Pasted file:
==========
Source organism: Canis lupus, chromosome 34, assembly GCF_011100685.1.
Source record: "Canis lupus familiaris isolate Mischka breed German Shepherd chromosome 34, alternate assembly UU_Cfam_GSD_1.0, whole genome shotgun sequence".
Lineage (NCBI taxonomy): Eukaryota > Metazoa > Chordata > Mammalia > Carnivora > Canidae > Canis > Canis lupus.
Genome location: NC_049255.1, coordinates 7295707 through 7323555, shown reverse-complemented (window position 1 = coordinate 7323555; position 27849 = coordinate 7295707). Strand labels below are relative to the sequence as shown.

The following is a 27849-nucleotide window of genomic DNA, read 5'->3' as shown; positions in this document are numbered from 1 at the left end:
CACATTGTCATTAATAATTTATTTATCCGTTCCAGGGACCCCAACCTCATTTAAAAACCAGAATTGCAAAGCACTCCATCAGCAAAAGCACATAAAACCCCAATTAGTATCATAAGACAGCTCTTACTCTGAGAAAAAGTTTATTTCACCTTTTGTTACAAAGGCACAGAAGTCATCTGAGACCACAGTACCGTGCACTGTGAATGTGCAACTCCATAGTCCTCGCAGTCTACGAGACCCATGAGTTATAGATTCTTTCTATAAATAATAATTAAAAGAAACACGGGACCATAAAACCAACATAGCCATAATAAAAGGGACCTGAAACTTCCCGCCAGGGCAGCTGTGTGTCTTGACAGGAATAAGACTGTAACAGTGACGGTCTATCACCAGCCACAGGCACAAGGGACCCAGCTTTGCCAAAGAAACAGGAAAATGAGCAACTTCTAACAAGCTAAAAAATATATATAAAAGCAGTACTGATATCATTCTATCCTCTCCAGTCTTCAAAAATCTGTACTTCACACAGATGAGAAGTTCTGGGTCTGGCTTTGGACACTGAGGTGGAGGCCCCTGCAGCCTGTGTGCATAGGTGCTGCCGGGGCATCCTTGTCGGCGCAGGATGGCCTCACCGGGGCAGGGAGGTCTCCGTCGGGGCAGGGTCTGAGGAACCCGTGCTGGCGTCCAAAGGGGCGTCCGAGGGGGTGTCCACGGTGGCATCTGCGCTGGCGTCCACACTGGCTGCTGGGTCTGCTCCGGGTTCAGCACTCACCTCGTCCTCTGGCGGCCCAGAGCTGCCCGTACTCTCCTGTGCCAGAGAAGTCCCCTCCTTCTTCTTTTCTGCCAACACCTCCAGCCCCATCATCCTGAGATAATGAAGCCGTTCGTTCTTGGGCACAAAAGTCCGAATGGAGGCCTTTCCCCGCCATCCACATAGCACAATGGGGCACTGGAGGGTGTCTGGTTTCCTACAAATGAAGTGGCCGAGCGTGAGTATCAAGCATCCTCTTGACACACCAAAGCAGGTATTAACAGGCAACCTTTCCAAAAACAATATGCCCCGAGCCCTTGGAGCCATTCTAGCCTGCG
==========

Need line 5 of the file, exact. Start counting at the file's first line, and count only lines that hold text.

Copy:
The following is a 27849-nucleotide window of genomic DNA, read 5'->3' as shown; positions in this document are numbered from 1 at the left end: